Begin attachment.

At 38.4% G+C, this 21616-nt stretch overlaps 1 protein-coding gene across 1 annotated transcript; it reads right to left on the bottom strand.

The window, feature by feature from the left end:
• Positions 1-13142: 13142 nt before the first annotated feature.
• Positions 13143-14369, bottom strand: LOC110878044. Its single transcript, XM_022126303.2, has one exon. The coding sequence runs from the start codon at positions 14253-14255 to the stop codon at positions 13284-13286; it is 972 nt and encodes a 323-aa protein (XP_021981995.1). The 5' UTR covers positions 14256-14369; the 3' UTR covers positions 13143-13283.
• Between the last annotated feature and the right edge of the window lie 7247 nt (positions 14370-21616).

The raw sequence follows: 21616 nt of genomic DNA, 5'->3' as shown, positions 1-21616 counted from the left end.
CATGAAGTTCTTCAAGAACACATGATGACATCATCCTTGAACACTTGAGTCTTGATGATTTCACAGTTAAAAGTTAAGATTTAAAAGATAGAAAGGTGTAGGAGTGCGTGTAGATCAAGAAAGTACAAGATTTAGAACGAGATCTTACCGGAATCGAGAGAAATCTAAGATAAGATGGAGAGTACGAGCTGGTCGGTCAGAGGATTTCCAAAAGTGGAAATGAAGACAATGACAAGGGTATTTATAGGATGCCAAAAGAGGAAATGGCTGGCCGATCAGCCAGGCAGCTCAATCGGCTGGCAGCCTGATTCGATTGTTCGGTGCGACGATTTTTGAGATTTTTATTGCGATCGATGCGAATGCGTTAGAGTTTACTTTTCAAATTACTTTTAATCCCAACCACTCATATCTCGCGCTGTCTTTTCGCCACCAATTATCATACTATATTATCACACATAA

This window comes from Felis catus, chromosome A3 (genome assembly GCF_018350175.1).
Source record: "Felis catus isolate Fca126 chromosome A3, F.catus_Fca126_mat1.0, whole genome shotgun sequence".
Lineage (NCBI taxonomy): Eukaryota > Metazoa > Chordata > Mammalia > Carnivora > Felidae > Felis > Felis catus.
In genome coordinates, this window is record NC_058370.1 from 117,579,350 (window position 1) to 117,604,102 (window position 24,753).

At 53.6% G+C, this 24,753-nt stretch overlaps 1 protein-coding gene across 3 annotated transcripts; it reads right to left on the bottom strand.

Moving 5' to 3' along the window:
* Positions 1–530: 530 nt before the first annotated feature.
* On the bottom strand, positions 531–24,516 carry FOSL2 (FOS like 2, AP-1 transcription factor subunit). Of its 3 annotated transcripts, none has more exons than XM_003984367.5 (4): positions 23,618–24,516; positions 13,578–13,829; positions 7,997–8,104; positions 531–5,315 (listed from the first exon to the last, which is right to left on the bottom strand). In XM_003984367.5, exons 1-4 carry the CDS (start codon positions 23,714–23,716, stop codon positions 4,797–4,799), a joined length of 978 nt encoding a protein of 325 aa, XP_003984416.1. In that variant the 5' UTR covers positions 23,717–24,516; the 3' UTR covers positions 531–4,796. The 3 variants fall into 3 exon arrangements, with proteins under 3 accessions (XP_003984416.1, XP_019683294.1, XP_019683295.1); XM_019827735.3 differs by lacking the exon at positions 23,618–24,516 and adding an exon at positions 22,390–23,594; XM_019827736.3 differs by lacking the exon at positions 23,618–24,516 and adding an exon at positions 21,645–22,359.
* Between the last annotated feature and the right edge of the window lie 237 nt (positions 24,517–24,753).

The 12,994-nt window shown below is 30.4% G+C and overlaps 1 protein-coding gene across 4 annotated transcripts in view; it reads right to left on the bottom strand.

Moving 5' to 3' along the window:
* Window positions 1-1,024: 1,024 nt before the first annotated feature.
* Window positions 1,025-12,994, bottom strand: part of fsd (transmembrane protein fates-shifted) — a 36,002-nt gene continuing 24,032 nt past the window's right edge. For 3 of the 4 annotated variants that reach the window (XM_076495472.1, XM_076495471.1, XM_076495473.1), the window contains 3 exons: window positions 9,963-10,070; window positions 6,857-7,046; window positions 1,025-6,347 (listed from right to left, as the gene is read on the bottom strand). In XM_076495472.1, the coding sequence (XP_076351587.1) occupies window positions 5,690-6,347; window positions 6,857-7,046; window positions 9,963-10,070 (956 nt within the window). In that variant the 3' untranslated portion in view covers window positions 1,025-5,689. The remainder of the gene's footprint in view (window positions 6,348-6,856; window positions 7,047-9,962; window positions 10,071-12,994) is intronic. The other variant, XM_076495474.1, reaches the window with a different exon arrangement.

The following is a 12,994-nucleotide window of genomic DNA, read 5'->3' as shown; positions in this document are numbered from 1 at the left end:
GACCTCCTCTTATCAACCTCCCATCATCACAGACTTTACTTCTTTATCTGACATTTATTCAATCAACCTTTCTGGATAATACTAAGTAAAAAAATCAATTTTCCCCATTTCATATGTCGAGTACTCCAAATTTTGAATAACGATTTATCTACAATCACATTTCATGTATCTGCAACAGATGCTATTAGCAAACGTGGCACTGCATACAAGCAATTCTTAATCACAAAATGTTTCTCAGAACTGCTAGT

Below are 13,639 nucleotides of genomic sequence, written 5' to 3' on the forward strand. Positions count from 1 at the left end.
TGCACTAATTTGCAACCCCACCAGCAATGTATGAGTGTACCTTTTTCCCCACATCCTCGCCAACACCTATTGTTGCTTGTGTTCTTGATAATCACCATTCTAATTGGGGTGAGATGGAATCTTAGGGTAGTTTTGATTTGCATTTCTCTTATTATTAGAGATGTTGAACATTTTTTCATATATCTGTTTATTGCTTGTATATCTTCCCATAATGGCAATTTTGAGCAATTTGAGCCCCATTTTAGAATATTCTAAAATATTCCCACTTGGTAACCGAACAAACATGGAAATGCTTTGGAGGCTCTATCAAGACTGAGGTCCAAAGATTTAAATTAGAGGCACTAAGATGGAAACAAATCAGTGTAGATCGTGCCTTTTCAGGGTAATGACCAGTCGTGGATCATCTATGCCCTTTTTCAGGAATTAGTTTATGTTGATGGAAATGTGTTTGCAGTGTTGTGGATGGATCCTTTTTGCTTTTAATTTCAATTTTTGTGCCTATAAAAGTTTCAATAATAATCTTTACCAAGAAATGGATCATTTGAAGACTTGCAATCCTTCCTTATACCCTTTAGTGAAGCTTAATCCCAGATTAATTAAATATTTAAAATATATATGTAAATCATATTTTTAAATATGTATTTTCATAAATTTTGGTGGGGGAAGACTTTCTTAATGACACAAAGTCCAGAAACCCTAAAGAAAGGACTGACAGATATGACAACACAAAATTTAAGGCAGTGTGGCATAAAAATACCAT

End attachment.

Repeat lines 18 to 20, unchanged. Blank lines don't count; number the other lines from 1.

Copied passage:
Moving 5' to 3' along the window:
* Window positions 1-1,024: 1,024 nt before the first annotated feature.
* Window positions 1,025-12,994, bottom strand: part of fsd (transmembrane protein fates-shifted) — a 36,002-nt gene continuing 24,032 nt past the window's right edge. For 3 of the 4 annotated variants that reach the window (XM_076495472.1, XM_076495471.1, XM_076495473.1), the window contains 3 exons: window positions 9,963-10,070; window positions 6,857-7,046; window positions 1,025-6,347 (listed from right to left, as the gene is read on the bottom strand). In XM_076495472.1, the coding sequence (XP_076351587.1) occupies window positions 5,690-6,347; window positions 6,857-7,046; window positions 9,963-10,070 (956 nt within the window). In that variant the 3' untranslated portion in view covers window positions 1,025-5,689. The remainder of the gene's footprint in view (window positions 6,348-6,856; window positions 7,047-9,962; window positions 10,071-12,994) is intronic. The other variant, XM_076495474.1, reaches the window with a different exon arrangement.